Stage Two’s deluge of supply sets the table for US housing bubble Stage Three by soaking up the remaining demand and changing the tenor of the market. Deals get done at the asking price instead of way above, then at a little below, then a lot below. Instead of being snapped up the day they’re listed, houses begin to languish on the market for weeks, then months. Would-be sellers, who have already mentally cashed their monster peak-bubble-price checks, start to panic. They cut their asking prices preemptively, trying to get ahead of the decline, which causes “comps” to plunge, forcing subsequent sellers to cut even further.
Sales volumes contract, mortgage bankers and realtors get laid off. Then the last year’s (in retrospect) really crappy mortgages start defaulting, the mortgage-backed bonds that contain their paper plunge in price, et voila, we’re back in 2008.

Rubino's article is timely, as we've lately been seeing a proliferation of signs that the global boom in housing is suddenly cooling. I've also recently encountered similar evidence that the housing market in my own pocket of northern California is weakening, and I'm curious to learn if other PeakProsperity.com are seeing the same in their hometowns.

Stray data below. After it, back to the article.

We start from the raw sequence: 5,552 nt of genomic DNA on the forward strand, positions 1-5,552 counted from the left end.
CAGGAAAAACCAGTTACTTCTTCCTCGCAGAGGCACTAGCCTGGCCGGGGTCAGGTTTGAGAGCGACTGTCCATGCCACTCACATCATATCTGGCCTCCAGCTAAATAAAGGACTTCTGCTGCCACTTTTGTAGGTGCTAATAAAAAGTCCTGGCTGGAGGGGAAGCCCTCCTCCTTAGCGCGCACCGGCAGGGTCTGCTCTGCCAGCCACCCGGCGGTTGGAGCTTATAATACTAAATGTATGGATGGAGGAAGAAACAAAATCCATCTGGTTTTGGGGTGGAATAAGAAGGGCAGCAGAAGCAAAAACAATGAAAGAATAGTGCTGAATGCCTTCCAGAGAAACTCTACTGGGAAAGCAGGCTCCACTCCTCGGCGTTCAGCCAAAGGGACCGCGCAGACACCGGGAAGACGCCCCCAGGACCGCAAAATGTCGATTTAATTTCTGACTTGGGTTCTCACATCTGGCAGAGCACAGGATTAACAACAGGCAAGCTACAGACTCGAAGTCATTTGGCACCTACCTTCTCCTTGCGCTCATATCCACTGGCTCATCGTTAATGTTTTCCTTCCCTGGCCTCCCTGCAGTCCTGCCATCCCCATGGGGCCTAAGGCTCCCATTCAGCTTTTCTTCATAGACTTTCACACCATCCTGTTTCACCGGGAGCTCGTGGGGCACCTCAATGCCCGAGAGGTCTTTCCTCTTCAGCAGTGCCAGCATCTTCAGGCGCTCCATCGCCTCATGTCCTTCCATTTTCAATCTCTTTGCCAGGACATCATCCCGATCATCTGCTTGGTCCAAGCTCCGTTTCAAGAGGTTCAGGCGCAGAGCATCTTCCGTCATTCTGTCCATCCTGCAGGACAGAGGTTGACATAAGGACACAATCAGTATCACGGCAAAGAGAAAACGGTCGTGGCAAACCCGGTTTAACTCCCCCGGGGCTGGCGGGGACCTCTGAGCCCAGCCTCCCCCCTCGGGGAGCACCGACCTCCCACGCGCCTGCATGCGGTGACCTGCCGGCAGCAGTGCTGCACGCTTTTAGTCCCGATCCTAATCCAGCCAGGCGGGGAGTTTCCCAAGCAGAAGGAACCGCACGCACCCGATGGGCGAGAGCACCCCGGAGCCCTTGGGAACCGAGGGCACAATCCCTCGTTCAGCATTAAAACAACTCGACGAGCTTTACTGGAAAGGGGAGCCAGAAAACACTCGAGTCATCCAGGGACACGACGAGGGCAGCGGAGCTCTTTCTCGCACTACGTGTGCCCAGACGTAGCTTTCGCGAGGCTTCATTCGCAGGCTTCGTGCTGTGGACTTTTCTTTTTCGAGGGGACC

The Global Housing Bubble

Housing, as they accurately say, is local. Conditions differ from region to region, making generalizations of the overall market difficult.

That said, the tsunami of $trillions printed by the world's central banking cartel since 2008 clearly found its way into the housing market.

The world real estate market is HUGE, over $200 trillion. That dwarfs the global debt and equity markets. So it's no surprise the central authorities did all they could to reverse the losses the GFC created for property owners.

As a result, many of the most popular locations to live are now clearly in bubble territory when it comes to home prices:

UBS map of global housing bubbles

The chart above displays the most bubblicious major cities around the world in red. But it's important to note that the merely 'overvalued' markets denoted in yellow, and even some of the green 'fair-valued' ones, are still wildly-unaffordable for the average resident.